What to Change

Before anyone can change anything, every aspect of self-growth uses some rephrasing or another of a few blunt facts:

  1. Other people have hurt you, and it’s now your problem to fix inside yourself.
  2. Nobody cares about you as much as you do, with the possible exception of God.
  3. You’re fully responsible for what you do, even when you’re unaware, and you have no excuse.
  4. You’re currently reaping what Past You did, and Future You will feel what you are doing today.
  5. The limit of what you can do for yourself is how much you believe in yourself.
  6. Pain is always a sign that something is at risk, but that might be a good thing.
  7. No matter how you feel, you can do almost anything on these guides if you pay attention to your results and do the most with any successes you make.

Your journey is unique to you because your issues and the way you attack them will be unique.

Aim for Adequacy

It doesn’t really matter where you start. Changing something will create ripples across everything else, and accomplishing a later objective often requires the cumulative skills of previous years’ training.

You’re already “good” at some things, which you can spread across others to become “adequate” at everything:

When you’re not good at something, the consequences get way worse as you get older. This means meaningful results that weren’t present before become harder to achieve as you age.

Don’t set high standards. I know from personal experience that I’m lousy at many things, and that’s human nature. Working on your failings makes your more redeeming qualities shine brighter, but you typically won’t become the master of something you’ve always sucked at.

Don’t Waste Your Time

Please do not read essays you’re already proficient in. I didn’t write this to be particularly entertaining, so please browse my other stuff instead. I occasionally update and add guides, but I’ve only succeeded if you’ve outgrown the usefulness of my content.

To save you the trouble of scrolling in impatience, I’ve also added a TL;DR (Too Long; Didn’t Read) version of what to do.

Start Small

Focus on only one straightforward, specific thing that takes less than 2 minutes to perform. Premeditate what you will do: “When X happens, I will do Y”.

Stay consistent. If you do one small thing every day, you’ll move faster than if you do a big thing once in a while.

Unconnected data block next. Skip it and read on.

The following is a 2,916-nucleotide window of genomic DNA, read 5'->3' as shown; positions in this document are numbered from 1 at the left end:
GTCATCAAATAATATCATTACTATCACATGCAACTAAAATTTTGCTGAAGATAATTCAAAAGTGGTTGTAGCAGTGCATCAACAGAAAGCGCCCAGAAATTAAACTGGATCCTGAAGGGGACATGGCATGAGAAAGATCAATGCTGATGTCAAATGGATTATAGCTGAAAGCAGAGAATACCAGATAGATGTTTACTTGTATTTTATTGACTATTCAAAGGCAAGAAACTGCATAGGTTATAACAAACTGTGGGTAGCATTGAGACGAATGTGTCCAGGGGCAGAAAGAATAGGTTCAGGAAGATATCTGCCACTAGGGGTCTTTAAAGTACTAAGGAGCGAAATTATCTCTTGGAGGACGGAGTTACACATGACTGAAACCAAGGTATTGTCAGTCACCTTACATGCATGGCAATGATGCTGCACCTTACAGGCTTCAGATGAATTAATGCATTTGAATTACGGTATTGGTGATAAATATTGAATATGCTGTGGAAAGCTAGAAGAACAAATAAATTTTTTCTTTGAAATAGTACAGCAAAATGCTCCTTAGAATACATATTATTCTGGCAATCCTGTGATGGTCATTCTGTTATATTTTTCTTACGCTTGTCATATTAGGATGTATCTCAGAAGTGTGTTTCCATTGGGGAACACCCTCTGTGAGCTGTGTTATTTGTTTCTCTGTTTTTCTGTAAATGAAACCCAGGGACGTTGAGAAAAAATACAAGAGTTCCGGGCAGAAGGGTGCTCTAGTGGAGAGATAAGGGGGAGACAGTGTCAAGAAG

Set reasonable goals that you believe you can achieve. Go after the bigger ones after you do those. Only try to do what you know you can achieve.

Always parse out your observations, feelings, needs, and desires, and never simply say, “I should do [thing]”:
  • We have a nasty habit of driving ourselves to misery through constant self-deception about who we are.
  • Instead, divide out your desires into the syntax of “[Observation] has happened, which makes me feel [Feeling]. I need [Need]. Therefore, I now would like to [Desire].”
    • e.g., “I lost my job, which makes me feel worthless. I need a new job. Therefore, I now would like to search for a job.”
  • However, our mental habits from our past often complicate this:
    • e.g., “I lost my job, which makes me feel worthless. I need a new job, which I don’t believe I can accomplish, and I have had trouble in the past, so I therefore hate myself.”
  • The solution is to take it step-by-step and divide it out slowly:
    1. e.g., “I lost my job, which makes me feel worthless. I need a new job, which I don’t believe I can accomplish…”(STOP)
    2. “I don’t believe I can accomplish the job hunt, which makes me depressed. I need a new job, but it’s hopeless…”(STOP)
    3. “I feel hopeless because I don’t believe I can work for anyone.”
    4. [therefore, I must change my belief about my incompetence]


If you don’t know where to start, here are some mix-and-match examples.

If you grew up in a good home:

If you’re a high school student or just starting out from your parents’ home:

If you’re starting a family or building your career:

If you’re coming out of a divorce:

If you feel like a washed-out failure or stuck in a rut:

If you feel like you never seem to have fun:

If you think nobody cares about you:

If you’re coming out of prison or grew up on the streets:

If you’re coming clean from an addiction:

Keep at it!

You can accomplish this. I promise. I don’t know you, but you obviously care to improve yourself because you’re reading this, which is more important than what you were born or raised with. Attitude is the most essential thing, not aptitude.

Slow is smooth, smooth is steady, and steady is fast. Aim for precision more than results. Rome wasn’t built in a day, and nothing worth doing is quick.

And, if you have all of those worked out, modern society has piled many additional skills onto these requirements.